Saturday, May 30, 2009

In the beginning ...

So there I was, in a taxi from Taipei airport to my hotel, staring out the window. It was my first trip to Asia (I was on a business trip) and I was staring at the road signs, all written in Chinese.

I noticed one sign which appeared at every exit to the highway: 出口.

You don't have to be too smart to work out that the sign means something like "exit" or "offramp", and I asked my Taiwanese colleague about this the next day.

She explained ...

The first symbol is 出 (chū) which means "outside". It's made up of two mountains (山)(shān). The next symbol is: 口 (kǒu) which means "mouth". In other words, it's the "mouth to the outside", or "exit".

And it was intuitive that "mouth" should look like 口, that a mountain looks like 山, and indeed that "outside" could be represented by two mountains.

She gave me another example. The character 王 (wáng) means king. Apparently, it comes from the fact that there is heaven, man, and earth - and those three dimensions are"connected" by the King.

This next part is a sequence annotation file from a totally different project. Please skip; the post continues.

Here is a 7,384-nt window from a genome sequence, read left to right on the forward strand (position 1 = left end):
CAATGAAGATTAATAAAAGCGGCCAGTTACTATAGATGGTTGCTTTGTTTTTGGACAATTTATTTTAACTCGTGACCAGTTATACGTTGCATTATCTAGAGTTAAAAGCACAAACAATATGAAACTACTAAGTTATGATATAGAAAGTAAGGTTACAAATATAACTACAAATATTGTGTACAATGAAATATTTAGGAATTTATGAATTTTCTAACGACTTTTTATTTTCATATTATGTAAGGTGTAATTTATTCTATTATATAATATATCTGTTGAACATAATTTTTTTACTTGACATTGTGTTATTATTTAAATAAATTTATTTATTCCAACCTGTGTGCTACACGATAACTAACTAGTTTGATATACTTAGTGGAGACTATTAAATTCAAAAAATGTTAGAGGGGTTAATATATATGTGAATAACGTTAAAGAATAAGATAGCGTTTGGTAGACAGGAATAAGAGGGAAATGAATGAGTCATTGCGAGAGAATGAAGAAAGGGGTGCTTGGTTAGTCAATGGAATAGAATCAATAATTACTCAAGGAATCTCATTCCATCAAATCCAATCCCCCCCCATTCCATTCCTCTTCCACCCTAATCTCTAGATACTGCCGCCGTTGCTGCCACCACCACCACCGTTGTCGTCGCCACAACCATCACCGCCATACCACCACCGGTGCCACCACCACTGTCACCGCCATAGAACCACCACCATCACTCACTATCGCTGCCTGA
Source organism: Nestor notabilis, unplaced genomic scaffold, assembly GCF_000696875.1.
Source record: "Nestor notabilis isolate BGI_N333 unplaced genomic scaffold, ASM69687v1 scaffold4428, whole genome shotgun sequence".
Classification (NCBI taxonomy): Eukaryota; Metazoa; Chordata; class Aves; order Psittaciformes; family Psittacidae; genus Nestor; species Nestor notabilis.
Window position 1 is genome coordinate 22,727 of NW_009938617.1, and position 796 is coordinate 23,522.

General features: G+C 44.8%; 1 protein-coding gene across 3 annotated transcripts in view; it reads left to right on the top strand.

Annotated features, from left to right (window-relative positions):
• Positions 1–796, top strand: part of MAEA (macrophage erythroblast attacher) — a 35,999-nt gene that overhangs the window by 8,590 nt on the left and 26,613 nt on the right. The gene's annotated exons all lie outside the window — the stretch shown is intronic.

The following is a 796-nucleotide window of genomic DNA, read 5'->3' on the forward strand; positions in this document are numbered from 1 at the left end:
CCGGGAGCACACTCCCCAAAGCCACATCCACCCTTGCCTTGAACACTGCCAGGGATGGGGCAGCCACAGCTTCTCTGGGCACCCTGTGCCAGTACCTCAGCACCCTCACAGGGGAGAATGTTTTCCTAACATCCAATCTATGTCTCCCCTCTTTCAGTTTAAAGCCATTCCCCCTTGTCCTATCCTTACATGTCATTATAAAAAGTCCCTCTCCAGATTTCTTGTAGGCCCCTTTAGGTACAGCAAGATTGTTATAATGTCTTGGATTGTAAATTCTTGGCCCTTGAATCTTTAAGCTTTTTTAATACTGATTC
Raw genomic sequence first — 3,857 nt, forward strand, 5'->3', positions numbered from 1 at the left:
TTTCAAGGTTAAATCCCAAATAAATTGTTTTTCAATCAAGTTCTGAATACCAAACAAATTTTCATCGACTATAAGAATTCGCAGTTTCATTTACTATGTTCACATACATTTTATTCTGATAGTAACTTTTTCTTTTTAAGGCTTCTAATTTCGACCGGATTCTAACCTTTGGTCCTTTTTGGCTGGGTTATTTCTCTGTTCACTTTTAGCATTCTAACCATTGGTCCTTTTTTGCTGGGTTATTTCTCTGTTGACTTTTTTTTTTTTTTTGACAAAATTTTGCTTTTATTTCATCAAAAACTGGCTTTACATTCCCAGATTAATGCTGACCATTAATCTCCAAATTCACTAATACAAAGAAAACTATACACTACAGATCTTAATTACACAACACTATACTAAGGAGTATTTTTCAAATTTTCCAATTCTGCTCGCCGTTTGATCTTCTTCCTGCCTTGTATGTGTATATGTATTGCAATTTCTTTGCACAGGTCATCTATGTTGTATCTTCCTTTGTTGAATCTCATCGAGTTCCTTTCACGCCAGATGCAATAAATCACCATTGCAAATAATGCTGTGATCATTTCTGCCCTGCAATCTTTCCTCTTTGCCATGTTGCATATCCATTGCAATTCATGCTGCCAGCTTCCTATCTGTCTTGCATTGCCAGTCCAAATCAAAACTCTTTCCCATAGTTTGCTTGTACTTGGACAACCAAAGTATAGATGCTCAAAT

I was hooked.


  1. Here's an interesting observation. In English we know that "breakfast" is the morning meal. We don't think about it as "BREAKing the overnight FAST", it's just breakfast. And it's the same in Chinese. I was lucky that my Taiwanese colleague broke "出口" into "出" and "口", because that was really helpful for me. Often I tell this story to Chinese people, and they announce "Oh, I just know that it's the word for 'exit' - I'd never thought of it as 'mouth to the outside'."

  2. So when did you start learning Mandarin? And how far along are you now?

  3. Hi Keith

    Thanks for your question. I started learning about 3 years ago, although for the first part it was just listening to 20 minutes of podcasts a day - not really serious study - just developing vocab, a feel for the grammar, etc. After a period of more serious study, I am now "conversational". A long way from fluent, but that's my aim.